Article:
The Third Murderer

by Tom Ingram

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I wasn’t aware of this when I did my analysis of Act 3 of Macbeth, but apparently there’s quite a bit of arguing going on about the identity of the Third Murderer. This is just a little baffling, because that’s quite possibly the least relevant detail in the whole play, but nonetheless I feel compelled to put in my two cents.

For those who don’t know, Macbeth hires two murderers to kill Banquo, who’s starting to grow suspicious. When the murderers set up their trap, a third murderer joins them out of nowhere, saying he was sent by Macbeth. The generally accepted reason for this is that Macbeth is so paranoid he can’t trust the hired help anymore. He needs a trusted assassin to keep his other assassins in check. That’s the third murderer’s purpose. His identity is completely irrelevant, and in any event it’s not terribly likely that he’s any of the named characters in the play. For my money, the third murderer is just a well-known professional that Macbeth believes he can trust.

Take note: Anyone who was at the banquet is not the third murderer. If your teacher tells you otherwise, your teacher is wrong. The entire purpose of the murder was to take place during the banquet, or just before it. It would not be possible for someone to kill Banquo and be back in time for the beginning of dinner, and nobody was mysteriously missing.

Along the same lines: Macbeth is not the third murderer. The whole point of hiring murderers in the first place was so Macbeth could distance himself from the killing and create an airtight alibi. If he physically takes part in the killings, it defeats the purpose of hiring people to do it. Not even Macbeth is that stupid. Also, Macbeth was in another place at the time of the killing. Macbeth as the third murderer is apparently a very popular view to take, but it’s also completely nonsensical.

Right off the bat, this rules out:

  • Macbeth
  • Lady Macbeth
  • Ross
  • Lennox

Other characters we can rule out without much thought:

  • Duncan (dead)
  • Malcolm (in England)
  • Donaldbain (in Ireland)
  • Banquo (the murder victim)
  • Fleance (onstage at the time of the murder)
  • Macduff’s son (we’d notice if it was a kid)
  • Siward and Young Siward (in England)
  • First and Second Murderers (onstage at the time of the murder)

This leaves a very small pool of suspects who were physically capable of committing the murder, going by the play’s cast list and disregarding servants and the like:

  • Lady Macduff
  • Macduff
  • Angus, Menteith, and Caithness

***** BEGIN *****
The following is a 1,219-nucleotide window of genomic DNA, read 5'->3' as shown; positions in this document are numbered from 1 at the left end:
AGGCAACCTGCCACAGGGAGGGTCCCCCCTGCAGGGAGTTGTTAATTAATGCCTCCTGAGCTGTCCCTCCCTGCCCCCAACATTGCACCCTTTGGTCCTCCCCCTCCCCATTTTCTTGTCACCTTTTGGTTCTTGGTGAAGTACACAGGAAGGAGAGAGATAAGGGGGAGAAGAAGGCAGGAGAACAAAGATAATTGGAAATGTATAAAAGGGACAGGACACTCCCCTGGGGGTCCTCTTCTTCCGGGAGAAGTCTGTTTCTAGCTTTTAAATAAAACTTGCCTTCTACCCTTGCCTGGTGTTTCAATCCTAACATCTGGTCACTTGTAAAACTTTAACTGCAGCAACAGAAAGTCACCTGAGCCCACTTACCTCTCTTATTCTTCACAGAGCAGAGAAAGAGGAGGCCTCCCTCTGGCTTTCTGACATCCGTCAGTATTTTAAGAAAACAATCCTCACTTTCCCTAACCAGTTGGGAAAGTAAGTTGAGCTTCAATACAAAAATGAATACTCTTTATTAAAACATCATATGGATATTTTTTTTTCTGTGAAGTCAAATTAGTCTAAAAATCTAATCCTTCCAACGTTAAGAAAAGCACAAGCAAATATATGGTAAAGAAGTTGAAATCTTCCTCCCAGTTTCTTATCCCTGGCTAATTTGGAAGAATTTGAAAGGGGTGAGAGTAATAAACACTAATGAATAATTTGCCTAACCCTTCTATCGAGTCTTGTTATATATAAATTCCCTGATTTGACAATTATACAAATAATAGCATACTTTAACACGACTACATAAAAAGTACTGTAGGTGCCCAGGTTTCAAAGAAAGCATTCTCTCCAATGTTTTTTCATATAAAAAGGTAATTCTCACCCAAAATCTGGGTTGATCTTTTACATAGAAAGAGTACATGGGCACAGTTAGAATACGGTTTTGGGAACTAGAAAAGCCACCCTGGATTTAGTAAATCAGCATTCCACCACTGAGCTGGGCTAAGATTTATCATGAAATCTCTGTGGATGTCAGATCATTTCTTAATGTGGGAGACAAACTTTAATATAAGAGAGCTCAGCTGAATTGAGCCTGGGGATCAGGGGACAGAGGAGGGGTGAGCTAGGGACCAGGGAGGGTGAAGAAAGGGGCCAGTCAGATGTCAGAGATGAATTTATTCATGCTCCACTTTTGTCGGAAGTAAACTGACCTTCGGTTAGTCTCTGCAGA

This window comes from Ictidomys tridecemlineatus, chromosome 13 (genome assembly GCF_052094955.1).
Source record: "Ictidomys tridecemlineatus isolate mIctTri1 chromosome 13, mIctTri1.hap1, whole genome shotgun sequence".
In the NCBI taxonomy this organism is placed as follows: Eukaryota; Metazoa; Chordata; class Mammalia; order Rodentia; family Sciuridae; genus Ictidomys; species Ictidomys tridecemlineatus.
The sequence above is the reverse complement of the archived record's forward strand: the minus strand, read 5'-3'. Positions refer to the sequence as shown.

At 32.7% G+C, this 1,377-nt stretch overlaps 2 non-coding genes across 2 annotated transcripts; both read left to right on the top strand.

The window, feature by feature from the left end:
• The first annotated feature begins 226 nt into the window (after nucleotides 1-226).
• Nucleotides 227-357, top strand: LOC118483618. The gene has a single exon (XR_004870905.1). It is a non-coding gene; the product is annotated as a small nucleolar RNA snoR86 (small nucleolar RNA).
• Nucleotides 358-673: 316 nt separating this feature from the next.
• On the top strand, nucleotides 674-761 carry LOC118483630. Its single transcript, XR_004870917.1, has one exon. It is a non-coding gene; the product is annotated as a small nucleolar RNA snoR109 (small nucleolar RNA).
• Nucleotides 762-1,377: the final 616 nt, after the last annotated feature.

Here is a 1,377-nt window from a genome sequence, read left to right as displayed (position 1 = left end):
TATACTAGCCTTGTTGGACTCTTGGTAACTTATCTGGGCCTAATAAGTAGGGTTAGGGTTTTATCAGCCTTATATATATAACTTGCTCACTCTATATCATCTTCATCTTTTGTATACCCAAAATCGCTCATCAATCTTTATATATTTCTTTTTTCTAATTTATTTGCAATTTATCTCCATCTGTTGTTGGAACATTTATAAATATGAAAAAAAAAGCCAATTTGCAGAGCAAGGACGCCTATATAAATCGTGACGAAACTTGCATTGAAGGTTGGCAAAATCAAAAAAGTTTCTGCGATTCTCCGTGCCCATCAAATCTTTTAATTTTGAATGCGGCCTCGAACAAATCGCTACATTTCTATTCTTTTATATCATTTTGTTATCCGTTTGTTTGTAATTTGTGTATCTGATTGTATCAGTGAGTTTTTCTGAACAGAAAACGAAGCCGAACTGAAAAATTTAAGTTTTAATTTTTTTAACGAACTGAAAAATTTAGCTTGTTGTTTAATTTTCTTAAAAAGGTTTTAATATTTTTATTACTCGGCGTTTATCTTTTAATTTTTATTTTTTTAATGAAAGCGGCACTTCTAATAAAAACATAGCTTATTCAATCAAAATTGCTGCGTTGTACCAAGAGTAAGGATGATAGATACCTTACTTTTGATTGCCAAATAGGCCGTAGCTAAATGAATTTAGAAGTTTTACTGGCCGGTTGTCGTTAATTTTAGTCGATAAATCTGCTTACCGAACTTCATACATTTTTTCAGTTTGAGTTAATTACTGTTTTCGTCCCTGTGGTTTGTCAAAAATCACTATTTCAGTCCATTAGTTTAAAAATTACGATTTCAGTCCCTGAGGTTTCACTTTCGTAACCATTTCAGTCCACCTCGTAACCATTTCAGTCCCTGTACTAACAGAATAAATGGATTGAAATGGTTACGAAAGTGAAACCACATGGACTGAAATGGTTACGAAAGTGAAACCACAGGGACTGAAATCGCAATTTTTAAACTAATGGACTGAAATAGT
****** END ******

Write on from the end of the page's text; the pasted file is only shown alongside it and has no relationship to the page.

• The Porter
  • Hecate
  • The Witches
  • Seyton

Let’s go through this list one by one.

Lady Macduff

I think we can safely disregard Lady Macduff. This was when Macduff left, so she was probably at home in her castle. The other murderers probably would have noticed if it was a woman helping them, and mediaeval society being what it is, they at least would have commented on it. I suppose it’s technically possible that she committed the murder, but it contradicts everything we know about her character.


At this point, Macduff is fleeing to England, so he has no time to lose. Besides, he and Banquo are allied against Macbeth.

Angus, Menteith, and Caithness

These three aren’t explicitly shown to be at the feast, but I think it’s safe to say they were there. They aren’t all that important to the story, but as high-ranking thanes their absence from the feast would have been noticed. From what we know about them, they’re morally upstanding, but none too intelligent, leaders. They help lead the army against Dunsinane at the end. None of them are Macbeth’s cronies.

The Porter

The Porter is an inept comic relief character. I don’t think we need to seriously consider the possibility that he’s the murderer (and besides, he would have to be at the castle manning the gate).

Hecate/The Witches

It’s entirely possible that one of them is the murderer, using their powers to disguise themselves. They would be willing to help him, too, to further him along his road to ruin. There’s nothing in the play that suggests that one of them is the third murderer, but the possibility is open.


This is the guy who does Macbeth’s dirty work. If you absolutely insist that the third murderer be a named character, Seyton is the one I’d bet on.